In the end, we had a very good dialogue with the falconer. 

A sweet story

We just had to share this sweet story from one of our customers. We love working with people who share our compassion for animals, no matter the species. Enjoy!

This is the picture of the little mouse nest I found while cleaning my garage. It was in a small doll's suitcase (circa 1964), nestled in a large cardboard box containing my childhood memorabilia. The babies were snuggled in a beautiful best made of holiday tissue paper and tiny shredded pieces of my beloved childhood books!  

When I realized mama was hiding in the box, but outside of the tiny suitcase, I quickly relocated the whole thing to a small, fenced area with my garbage and recycling. I covered the box with a big blanket, making sure the entrance/exit holes that the mother had obviously made were not blocked. We were having work done on the house, with workers coming and going, so I put a "PLEASE DO NOT MOVE" sign on top of the blanketed box. 

For the next twelve days I checked on the mouse family daily. There were 14 babies - a few appeared younger (as seen in the photo) - maybe there was a second mother? 

Often the mother was not present ... I'm assuming she was out scouting for food. I left water for her and seeds and grains from my pet rat's diet. All was happily eaten! It was fun watching how quickly they developed, and began running around! Four of the tiniest babies died. I buried them in a plant container full of colorful flowers.  

On the 12th day, when I went to say hello, I was surprised to find both the miniature suitcase and the box empty of mice! Other than one lone baby who jumped up and out and skittered off quicker than I could realize what had happened. 

They had graduated from their nest and were all off figuring things out. I just prayed they ran in the direction of the creek next to my house, and not toward my garage!  

Living With Wildlife

By Rebecca Dmytryk

Interestingly, in urban areas, there can be more mesopredators - opossums, skunks, raccoons, fox, coyote, per square mile than in a wilderness area. Why is that? Because the urban setting is a manmade ecosystem, artificially rich in food resources - lawns and lush vegetation, fruits trees and gardens, pools, ponds, pet food - it’s an oasis! So, wild animals are attracted by these food resources, and that usually leads to conflicts with the resident humans.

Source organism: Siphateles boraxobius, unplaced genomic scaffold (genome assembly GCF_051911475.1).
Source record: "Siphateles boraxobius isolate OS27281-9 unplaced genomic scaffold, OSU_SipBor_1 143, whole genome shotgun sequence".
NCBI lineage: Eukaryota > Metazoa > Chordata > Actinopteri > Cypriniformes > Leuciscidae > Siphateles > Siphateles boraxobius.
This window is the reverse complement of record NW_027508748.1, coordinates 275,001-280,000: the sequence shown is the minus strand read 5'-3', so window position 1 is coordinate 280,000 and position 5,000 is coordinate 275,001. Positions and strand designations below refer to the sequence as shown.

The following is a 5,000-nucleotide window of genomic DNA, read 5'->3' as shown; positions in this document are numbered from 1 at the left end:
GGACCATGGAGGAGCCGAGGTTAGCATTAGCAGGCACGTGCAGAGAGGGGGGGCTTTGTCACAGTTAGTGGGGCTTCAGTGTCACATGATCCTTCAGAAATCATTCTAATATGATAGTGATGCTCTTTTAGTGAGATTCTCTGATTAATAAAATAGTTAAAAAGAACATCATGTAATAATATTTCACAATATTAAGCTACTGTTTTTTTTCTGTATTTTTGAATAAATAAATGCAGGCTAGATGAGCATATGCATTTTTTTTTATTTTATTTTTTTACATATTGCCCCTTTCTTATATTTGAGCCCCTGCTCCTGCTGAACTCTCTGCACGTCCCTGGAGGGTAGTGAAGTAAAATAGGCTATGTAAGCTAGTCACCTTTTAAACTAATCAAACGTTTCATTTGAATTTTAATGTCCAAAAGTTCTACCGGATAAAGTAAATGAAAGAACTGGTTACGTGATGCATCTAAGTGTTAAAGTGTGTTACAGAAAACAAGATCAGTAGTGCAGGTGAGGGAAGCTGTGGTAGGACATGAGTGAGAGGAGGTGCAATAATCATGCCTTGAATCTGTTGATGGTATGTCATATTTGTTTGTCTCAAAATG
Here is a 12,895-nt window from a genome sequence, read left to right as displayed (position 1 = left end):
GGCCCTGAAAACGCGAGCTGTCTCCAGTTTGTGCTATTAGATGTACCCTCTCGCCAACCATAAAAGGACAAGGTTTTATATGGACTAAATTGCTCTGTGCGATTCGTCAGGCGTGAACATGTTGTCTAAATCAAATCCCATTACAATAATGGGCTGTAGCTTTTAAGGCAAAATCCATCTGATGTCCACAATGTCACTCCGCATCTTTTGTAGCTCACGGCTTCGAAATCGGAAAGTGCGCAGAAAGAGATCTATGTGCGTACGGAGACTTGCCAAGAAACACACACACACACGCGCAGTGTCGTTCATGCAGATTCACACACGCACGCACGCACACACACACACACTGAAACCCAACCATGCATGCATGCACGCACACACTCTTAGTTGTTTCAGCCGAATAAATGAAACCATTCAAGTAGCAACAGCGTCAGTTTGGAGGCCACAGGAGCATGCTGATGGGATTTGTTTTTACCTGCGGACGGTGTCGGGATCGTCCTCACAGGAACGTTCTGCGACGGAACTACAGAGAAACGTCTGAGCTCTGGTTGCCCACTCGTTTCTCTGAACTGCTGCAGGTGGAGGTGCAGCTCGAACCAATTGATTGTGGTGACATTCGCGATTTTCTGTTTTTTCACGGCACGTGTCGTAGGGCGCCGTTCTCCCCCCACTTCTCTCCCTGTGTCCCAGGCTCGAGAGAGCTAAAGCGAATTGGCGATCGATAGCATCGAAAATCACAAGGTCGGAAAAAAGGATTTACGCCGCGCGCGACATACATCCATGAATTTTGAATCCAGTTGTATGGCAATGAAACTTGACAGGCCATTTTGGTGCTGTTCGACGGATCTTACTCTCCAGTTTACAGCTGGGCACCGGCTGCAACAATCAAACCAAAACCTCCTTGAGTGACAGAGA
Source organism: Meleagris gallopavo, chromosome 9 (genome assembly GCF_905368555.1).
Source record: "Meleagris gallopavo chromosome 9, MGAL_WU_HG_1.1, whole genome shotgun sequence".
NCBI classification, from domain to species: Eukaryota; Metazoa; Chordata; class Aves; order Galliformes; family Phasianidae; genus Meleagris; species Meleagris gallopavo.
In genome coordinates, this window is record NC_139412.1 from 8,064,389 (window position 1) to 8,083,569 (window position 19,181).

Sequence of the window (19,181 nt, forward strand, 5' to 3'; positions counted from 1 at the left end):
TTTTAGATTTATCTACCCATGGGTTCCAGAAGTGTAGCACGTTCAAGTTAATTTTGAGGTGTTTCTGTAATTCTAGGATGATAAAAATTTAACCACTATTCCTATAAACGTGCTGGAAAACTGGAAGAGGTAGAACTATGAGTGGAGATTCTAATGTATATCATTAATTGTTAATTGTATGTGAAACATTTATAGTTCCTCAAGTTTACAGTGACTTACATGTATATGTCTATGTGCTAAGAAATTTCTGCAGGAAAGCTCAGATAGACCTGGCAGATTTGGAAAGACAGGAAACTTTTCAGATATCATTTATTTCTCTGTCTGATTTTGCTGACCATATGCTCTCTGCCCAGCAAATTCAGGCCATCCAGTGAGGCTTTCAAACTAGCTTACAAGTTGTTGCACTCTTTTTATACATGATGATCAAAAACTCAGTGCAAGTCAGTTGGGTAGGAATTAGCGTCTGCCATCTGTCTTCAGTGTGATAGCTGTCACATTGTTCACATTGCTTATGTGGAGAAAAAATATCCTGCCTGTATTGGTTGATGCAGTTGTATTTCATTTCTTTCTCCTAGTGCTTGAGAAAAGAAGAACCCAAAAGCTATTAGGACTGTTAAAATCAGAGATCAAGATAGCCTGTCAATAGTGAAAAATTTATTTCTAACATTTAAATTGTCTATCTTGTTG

Most people think, if they get rid of the animal, they’ll get rid of the problem, but, when you remove an animal a new individual moves into the vacant habitat and the conflict continues. Only when you address the actual problem will you achieve lasting results.

The animals are not the problem - not really. Their presence is a symptom. The actual problem is whatever attracted them - a food resource! Remove the food resource or their access to the food and the animals will go away. The equation is that simple.

Still, some people believe they must remove the animals so they resort to trapping or hiring a pest control company to trap and remove them.

In California, in order to set a trap for a wild animal, whomever is setting the trap must first acquire written consent from neighbors that reside within 150 yards of the proposed trap location. It’s also illegal to trap a wild animal and release it somewhere else - for good reason. Research has proven most of the animals die trying to get back home. 

We find most people don’t want to hurt an animal or see it killed, they just want their problem solved. There’s an emerging branch of vertebrate pest control that is focused on just that - solving wildlife problems without harming any animals. 

The first ethical wildlife control company was started in the 1970s in Ontario, Canada. In the 1980s, the Humane Society of the United States published a couple of instructional books to help people resolve their problems with wildlife. Today, there is a trade association and approximately 20 service providers in the United States that offer, exclusively, humane options to resolving wildlife problems. Locally, there is Humane Wildlife Control, with an office in North Hollywood, and Humane Choice Wildlife Services, based out of Oak View.